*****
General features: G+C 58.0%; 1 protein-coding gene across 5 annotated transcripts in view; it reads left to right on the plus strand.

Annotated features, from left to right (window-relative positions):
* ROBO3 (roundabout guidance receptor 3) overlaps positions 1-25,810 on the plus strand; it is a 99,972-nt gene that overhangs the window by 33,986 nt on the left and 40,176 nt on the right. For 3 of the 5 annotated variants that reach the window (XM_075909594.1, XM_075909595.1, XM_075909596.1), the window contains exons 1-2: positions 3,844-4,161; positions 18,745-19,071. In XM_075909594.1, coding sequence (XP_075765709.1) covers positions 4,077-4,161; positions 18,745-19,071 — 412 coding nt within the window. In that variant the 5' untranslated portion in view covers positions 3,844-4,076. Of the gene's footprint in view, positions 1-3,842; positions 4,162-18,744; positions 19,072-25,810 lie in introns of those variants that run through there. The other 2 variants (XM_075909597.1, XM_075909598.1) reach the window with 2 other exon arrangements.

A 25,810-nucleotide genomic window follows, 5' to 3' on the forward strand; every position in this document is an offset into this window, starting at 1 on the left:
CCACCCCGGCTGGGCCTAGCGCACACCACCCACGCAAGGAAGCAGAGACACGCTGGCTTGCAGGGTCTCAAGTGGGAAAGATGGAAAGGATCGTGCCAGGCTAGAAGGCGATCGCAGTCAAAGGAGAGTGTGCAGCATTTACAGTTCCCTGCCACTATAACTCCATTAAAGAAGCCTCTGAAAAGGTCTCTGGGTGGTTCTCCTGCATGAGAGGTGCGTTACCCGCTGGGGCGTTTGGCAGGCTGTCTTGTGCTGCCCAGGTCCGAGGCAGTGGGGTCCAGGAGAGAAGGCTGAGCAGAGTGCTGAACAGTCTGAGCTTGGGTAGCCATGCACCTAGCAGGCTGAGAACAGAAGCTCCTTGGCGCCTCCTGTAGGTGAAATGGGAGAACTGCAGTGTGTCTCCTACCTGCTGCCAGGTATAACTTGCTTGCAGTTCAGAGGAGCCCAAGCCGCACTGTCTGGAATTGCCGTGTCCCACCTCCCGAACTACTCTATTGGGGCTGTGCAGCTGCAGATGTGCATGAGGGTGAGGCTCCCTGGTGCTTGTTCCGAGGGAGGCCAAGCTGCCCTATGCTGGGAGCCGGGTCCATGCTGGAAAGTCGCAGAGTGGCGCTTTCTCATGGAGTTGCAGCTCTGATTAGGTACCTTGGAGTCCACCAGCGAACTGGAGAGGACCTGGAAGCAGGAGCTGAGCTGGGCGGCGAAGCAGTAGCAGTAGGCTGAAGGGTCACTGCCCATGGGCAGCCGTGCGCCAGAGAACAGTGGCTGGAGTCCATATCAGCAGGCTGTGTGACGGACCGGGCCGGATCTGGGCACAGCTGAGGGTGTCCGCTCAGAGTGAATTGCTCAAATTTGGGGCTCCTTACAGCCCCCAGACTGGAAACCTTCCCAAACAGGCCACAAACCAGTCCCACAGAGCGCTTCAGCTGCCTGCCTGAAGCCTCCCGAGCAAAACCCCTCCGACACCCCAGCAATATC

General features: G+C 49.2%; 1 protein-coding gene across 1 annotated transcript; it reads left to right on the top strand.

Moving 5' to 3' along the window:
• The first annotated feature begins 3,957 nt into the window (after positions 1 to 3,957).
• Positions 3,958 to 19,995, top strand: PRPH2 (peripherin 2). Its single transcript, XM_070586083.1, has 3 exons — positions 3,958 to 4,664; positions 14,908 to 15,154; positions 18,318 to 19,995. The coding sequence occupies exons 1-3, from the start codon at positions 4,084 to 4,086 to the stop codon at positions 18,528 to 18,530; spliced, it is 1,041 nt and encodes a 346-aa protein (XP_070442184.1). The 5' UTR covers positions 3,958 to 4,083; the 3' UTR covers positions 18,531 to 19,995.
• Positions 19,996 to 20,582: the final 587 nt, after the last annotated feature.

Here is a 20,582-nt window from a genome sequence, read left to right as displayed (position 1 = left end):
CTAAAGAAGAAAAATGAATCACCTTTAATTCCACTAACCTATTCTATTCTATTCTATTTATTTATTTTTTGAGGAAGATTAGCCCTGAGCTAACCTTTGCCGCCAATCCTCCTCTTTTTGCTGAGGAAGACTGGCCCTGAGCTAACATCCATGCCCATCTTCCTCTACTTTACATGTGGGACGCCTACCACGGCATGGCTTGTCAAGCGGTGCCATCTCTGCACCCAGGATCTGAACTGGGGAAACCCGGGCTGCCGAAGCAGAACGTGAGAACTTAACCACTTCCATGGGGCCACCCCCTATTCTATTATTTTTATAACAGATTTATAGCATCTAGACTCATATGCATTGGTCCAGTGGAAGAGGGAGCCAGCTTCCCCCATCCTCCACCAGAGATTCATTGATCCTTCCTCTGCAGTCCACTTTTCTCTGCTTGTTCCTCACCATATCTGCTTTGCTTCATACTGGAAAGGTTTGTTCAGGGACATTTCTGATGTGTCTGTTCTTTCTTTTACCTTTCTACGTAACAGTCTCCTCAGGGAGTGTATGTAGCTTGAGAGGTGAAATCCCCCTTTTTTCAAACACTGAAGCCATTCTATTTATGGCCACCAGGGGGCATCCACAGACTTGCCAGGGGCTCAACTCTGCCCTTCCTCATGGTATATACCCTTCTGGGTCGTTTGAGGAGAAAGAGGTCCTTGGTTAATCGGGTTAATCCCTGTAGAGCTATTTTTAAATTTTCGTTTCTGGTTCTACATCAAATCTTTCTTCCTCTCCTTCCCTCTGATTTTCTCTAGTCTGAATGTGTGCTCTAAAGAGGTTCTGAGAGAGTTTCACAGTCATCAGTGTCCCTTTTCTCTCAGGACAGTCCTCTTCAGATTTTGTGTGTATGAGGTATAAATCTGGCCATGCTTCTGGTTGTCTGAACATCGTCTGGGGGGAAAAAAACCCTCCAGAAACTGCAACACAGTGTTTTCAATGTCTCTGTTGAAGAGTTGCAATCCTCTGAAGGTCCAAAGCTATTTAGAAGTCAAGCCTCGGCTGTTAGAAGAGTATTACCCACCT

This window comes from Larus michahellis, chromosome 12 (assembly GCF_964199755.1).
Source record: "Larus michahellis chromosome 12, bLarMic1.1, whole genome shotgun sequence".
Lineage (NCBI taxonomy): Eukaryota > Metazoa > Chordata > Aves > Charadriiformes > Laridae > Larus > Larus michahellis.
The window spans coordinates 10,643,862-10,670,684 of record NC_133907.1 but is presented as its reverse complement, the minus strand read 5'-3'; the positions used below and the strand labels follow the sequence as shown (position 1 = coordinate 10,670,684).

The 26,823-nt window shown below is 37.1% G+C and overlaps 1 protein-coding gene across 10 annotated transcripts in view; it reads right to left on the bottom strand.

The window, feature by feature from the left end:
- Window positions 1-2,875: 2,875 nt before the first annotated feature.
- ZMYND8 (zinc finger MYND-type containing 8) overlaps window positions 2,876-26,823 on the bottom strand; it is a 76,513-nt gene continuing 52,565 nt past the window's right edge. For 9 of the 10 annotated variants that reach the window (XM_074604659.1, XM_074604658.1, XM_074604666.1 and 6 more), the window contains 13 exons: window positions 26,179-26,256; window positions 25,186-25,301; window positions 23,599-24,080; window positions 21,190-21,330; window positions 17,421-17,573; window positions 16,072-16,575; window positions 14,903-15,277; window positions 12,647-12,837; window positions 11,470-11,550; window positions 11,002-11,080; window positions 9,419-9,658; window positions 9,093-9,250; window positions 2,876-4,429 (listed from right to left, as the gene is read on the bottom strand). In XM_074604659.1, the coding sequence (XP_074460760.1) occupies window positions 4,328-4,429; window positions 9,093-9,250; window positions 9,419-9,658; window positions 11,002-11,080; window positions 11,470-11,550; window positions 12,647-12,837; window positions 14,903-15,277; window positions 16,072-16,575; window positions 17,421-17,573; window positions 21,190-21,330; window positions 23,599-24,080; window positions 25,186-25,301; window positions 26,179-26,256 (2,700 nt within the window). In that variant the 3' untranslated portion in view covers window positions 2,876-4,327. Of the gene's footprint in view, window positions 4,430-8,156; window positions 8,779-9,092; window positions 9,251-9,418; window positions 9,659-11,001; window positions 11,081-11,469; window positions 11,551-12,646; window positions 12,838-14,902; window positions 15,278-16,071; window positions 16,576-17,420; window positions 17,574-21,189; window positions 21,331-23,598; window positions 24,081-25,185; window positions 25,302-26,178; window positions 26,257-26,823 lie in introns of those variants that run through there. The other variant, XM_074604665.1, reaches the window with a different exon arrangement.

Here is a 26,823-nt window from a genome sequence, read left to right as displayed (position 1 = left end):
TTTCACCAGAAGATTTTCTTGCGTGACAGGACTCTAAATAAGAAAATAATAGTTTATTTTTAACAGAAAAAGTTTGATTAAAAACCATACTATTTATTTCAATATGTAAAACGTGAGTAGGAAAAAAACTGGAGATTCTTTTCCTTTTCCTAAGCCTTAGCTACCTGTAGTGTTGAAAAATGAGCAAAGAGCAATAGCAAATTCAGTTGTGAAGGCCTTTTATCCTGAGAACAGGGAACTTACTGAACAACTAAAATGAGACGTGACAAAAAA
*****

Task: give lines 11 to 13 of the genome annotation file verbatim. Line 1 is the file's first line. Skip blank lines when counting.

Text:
Here is a 20,582-nt window from a genome sequence, read left to right as displayed (position 1 = left end):
CTAAAGAAGAAAAATGAATCACCTTTAATTCCACTAACCTATTCTATTCTATTCTATTTATTTATTTTTTGAGGAAGATTAGCCCTGAGCTAACCTTTGCCGCCAATCCTCCTCTTTTTGCTGAGGAAGACTGGCCCTGAGCTAACATCCATGCCCATCTTCCTCTACTTTACATGTGGGACGCCTACCACGGCATGGCTTGTCAAGCGGTGCCATCTCTGCACCCAGGATCTGAACTGGGGAAACCCGGGCTGCCGAAGCAGAACGTGAGAACTTAACCACTTCCATGGGGCCACCCCCTATTCTATTATTTTTATAACAGATTTATAGCATCTAGACTCATATGCATTGGTCCAGTGGAAGAGGGAGCCAGCTTCCCCCATCCTCCACCAGAGATTCATTGATCCTTCCTCTGCAGTCCACTTTTCTCTGCTTGTTCCTCACCATATCTGCTTTGCTTCATACTGGAAAGGTTTGTTCAGGGACATTTCTGATGTGTCTGTTCTTTCTTTTACCTTTCTACGTAACAGTCTCCTCAGGGAGTGTATGTAGCTTGAGAGGTGAAATCCCCCTTTTTTCAAACACTGAAGCCATTCTATTTATGGCCACCAGGGGGCATCCACAGACTTGCCAGGGGCTCAACTCTGCCCTTCCTCATGGTATATACCCTTCTGGGTCGTTTGAGGAGAAAGAGGTCCTTGGTTAATCGGGTTAATCCCTGTAGAGCTATTTTTAAATTTTCGTTTCTGGTTCTACATCAAATCTTTCTTCCTCTCCTTCCCTCTGATTTTCTCTAGTCTGAATGTGTGCTCTAAAGAGGTTCTGAGAGAGTTTCACAGTCATCAGTGTCCCTTTTCTCTCAGGACAGTCCTCTTCAGATTTTGTGTGTATGAGGTATAAATCTGGCCATGCTTCTGGTTGTCTGAACATCGTCTGGGGGGAAAAAAACCCTCCAGAAACTGCAACACAGTGTTTTCAATGTCTCTGTTGAAGAGTTGCAATCCTCTGAAGGTCCAAAGCTATTTAGAAGTCAAGCCTCGGCTGTTAGAAGAGTATTACCCACCT

This window comes from Larus michahellis, chromosome 12 (assembly GCF_964199755.1).